Woman Who Woke Up With Snake Trying to Eat Her 'Reached Inside' its Mouth to 'Tear its Bite Free'

Lea-Ann Mears, an Australian woman who woke up to find a snake trying to eat her, has said she had to reach inside the animal's jaw to tear its teeth from her buttock to escape the attack.

The snake, a 12 foot long scrub python (Simalia amethistina) weighing 10 pounds, had made its way to Mears' house from nearby woodland. It entered her bedroom on the evening of March 9, 2014, through the sliding screen door that Mears had temporarily left open to allow a breeze through on a warm night.

When she slid the door shut she had unknowingly trapped the snake in the room with her. Mears awoke at 2.28 a.m. local time with her right leg in its grip, and the snake then coiled around her body.

"In the moment it certainly had my heart racing, the combination of the surprise and the pain of being bitten in the dark was quite shocking, and I was perhaps acutely aware in that moment that I was otherwise alone in the room with my husband away at the time," Mears told Newsweek via email.

"My first reaction was to feel down at the bite site, and simultaneously reaching up for a light switch to see what was happening. Upon recognizing what it was, I opted to tear its bite free before it had an opportunity to wrap any part of my body.

"As it's mouth was quite wide so as to latch on to my lower gluteal region, as I took a hold of it my fingers reached inside the jaw and the subsequent action of pulling the bite free from my leg caused minor lacerations to both my buttock and fingers."

Mears managed to avoid being coiled up by the snake, before trapping it in the kitchen.

"At the advice of my husband I sought immediate medical attention to ensure that no teeth had been broken off in the skin, nor suffered any more serious injury I might have otherwise overlooked," she said. "Fortunately neither of those issues were apparent. The teeth cause such fine incisions that the injuries did not require any significant medical treatment."

A team of researchers had fitted the snake with a tracker five weeks before the night of the attack. Although scrub pythons are non-venomous, common in the Lockerbie Scrub area of Cape York Peninsula, and not considered a threat to people, they have been known to attack pets and small children.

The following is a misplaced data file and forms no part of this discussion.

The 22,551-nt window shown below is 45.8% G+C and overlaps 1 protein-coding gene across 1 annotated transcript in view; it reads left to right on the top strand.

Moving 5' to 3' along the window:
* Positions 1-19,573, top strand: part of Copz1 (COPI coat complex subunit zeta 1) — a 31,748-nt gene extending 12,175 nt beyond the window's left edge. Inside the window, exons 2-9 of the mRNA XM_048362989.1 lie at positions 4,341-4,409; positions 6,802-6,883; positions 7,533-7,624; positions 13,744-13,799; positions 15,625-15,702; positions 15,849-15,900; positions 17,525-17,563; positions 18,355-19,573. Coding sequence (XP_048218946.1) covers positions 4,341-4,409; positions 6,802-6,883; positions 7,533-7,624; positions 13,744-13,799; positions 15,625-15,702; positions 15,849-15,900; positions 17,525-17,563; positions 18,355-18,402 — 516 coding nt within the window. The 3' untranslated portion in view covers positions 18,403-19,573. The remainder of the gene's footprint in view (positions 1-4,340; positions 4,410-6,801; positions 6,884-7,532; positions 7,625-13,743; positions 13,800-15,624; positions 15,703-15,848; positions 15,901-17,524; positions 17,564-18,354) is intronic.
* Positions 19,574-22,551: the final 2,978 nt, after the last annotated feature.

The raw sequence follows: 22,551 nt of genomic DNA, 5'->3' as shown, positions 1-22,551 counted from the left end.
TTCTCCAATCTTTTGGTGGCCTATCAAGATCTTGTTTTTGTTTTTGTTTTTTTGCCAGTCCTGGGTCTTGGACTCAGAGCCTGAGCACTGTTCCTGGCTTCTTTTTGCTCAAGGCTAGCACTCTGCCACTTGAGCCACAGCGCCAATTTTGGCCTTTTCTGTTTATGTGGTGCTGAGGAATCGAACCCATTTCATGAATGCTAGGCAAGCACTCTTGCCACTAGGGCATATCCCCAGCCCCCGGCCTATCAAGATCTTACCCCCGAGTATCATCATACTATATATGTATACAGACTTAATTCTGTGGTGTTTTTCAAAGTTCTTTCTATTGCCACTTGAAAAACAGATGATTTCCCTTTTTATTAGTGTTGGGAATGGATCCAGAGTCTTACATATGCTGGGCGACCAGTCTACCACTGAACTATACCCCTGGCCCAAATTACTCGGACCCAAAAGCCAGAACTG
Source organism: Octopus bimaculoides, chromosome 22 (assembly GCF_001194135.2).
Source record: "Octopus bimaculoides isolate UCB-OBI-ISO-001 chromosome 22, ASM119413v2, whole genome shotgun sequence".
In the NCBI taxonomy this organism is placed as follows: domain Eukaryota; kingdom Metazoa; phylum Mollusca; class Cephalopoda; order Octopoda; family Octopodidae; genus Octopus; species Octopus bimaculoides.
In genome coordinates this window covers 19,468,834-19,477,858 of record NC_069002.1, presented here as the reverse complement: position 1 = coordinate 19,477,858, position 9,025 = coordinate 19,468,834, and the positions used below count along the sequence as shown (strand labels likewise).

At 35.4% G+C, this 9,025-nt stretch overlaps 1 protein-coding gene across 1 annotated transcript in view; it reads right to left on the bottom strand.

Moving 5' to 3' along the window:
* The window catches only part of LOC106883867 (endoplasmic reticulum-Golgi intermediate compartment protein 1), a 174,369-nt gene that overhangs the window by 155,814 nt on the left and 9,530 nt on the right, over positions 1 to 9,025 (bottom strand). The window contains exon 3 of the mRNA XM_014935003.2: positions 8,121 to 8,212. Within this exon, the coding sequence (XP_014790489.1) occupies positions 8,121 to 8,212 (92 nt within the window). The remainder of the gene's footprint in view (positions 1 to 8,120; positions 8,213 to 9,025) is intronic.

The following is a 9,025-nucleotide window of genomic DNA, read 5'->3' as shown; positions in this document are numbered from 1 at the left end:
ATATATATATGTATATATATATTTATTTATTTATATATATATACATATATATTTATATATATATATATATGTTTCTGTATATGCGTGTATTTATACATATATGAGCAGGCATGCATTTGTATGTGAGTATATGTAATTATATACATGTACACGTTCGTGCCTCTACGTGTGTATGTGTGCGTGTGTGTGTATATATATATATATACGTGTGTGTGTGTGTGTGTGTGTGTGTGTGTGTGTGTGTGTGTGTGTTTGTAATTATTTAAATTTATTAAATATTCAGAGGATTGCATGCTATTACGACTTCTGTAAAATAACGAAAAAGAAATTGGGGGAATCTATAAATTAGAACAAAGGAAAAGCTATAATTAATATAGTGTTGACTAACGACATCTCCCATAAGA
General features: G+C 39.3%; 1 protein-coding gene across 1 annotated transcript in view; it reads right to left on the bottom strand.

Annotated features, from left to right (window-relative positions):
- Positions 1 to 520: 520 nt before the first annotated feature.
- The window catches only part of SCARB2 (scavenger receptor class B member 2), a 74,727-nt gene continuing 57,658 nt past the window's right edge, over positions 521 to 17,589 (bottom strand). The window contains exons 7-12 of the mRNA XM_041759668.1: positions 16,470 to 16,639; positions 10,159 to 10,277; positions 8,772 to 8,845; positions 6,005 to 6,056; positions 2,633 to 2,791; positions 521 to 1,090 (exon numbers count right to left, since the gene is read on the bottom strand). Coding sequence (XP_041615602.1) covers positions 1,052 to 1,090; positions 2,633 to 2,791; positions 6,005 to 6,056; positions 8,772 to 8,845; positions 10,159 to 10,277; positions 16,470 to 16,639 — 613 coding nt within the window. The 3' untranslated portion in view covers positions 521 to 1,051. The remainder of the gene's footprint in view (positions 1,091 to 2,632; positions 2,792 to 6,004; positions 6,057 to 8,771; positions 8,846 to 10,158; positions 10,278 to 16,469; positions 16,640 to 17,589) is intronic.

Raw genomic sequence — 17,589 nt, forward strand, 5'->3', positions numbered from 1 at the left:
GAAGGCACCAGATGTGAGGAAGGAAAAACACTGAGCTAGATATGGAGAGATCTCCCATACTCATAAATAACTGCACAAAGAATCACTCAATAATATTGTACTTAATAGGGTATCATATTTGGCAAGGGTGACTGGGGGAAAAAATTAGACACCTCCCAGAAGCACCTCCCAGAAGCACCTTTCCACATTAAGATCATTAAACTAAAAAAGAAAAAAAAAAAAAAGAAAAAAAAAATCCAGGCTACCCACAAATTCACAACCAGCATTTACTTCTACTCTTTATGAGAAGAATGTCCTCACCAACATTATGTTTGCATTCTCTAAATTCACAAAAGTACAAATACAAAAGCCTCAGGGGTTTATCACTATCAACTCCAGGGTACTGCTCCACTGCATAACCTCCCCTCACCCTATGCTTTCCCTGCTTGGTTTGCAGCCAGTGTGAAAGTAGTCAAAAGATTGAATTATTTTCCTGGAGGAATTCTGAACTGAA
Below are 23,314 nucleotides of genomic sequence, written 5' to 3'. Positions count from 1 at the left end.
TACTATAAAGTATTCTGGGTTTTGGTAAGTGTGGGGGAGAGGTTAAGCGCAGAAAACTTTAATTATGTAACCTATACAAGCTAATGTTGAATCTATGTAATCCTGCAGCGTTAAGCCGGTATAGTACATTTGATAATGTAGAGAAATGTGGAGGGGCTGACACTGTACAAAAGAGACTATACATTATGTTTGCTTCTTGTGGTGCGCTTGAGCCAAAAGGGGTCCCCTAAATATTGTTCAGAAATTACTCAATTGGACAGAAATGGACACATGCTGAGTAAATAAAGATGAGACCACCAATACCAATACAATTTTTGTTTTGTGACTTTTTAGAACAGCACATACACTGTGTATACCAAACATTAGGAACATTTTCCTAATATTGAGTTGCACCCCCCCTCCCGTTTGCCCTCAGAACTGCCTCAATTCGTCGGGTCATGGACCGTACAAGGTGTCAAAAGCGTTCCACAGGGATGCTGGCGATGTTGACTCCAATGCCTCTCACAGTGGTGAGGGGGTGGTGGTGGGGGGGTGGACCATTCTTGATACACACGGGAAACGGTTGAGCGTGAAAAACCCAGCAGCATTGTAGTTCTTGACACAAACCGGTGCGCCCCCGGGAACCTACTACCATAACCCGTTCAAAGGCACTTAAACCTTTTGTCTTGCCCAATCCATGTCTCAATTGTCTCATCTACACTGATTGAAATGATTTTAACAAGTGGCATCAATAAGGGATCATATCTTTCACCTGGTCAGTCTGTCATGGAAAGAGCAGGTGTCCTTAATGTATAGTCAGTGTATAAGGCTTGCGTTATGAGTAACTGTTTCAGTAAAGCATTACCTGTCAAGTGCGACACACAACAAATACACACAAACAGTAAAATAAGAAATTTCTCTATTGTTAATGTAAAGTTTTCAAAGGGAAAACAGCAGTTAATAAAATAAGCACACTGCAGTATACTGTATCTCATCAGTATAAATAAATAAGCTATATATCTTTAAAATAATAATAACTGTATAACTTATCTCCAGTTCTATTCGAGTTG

Mears was living with two small children aged one and three at the time. Hours before the attack took place she was told by Daniel Natusch, the lead researcher, that the snake was very close to the house and that she should lock the windows and doors of her children's room to protect them.

"Undoubtedly our living arrangement contributed to the situation. Our house is an 'off grid' dwelling, utilising shipping containers converted to rooms," Mears said.

"The bedroom door is a sliding screen door, and is the only true barrier to the wilderness outside. Not to mention I had been aware thanks to Daniel's tracking that the snake had earlier that day been literally sleeping only a few feet away under a timber floor next to the bedroom in question."

The snake was released 650 feet away the day after the attack, but then returned to Mears' house 10 months later and asphyxiated her dog Ninja, a purebred Catahoula weighing 55 pounds.

"We thwarted the attempt having heard the yelp of the dog as it initiated the attack. In the approximate 15 seconds it might have taken to reach the kennel it had successfully strangled the dog, which was losing consciousness and falling to its side as we began unwrapping the pythons coils," Mears said.

"The dog regained consciousness unaided within a few seconds and aside from minor lacerations around one ear it was totally fine. That dog was one of four in the kennel."

Over the course of 11 years, Mears says she and her family have had to thwart snake attacks on two large dogs, Ninja and Harley, a mastiff/bulldog cross weighing 88 pounds, and three puppies under eight weeks old.

Despite these incidents, Mears' attitude to scrub pythons remains unchanged.

"I understand them to be opportunistic, but not necessarily very calculated," she said. "I am aware of a handful of other occasions in recent history (and in our region) where other human 'attacks' have occurred and in each case it would seem that while the python may have been capable of asphyxiating the the individuals involved under the right circumstances, it would not have been physically capable of ingesting them were it actually successful.

"In my case, I think it's highly unlikely the snake was able to comprehend my size when most of my body was obscured by a blanket. There's also the possibility the bite was in fact a defensive move, it may have actually brushed against my skin while exploring the room and in my sleep I may have brushed or swatted it away, prompting a bite.

"We know from our own sightings and bolstered by the data collected in Daniel's studies that we are surrounded by thousands of specimens in the area, and yet have relatively few encounters with them."

scrub python snake sydney zoo australia
Senior reptile keepers hold a 17-foot scrub python after he is weighed (at around 57 pounds) on July 14, 2017 in Sydney, Australia. The scrub python that attacked Lea-Ann Mears asphyxiated her dog less than a year later. Don Arnold/WireImage via Getty Images